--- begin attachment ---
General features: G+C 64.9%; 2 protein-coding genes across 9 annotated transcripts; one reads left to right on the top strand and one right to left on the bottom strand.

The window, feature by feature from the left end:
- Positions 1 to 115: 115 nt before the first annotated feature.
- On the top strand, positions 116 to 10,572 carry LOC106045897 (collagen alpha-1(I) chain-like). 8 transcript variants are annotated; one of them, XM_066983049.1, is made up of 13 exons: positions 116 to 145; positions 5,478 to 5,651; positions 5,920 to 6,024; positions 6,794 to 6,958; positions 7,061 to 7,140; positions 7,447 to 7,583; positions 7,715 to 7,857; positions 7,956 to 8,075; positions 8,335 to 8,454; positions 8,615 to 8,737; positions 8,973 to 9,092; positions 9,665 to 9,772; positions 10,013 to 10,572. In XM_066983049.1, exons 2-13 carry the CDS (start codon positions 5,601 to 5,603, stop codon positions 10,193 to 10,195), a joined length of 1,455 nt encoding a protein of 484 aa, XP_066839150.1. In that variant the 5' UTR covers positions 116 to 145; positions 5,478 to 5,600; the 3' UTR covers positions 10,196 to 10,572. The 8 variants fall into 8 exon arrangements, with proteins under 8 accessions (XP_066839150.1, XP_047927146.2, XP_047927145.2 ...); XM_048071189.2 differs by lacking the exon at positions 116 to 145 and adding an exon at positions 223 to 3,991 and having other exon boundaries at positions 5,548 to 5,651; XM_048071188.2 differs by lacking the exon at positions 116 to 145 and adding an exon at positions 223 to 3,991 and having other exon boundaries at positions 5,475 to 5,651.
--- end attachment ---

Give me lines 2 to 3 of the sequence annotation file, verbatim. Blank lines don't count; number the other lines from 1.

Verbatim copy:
The window, feature by feature from the left end:
- Positions 1 to 115: 115 nt before the first annotated feature.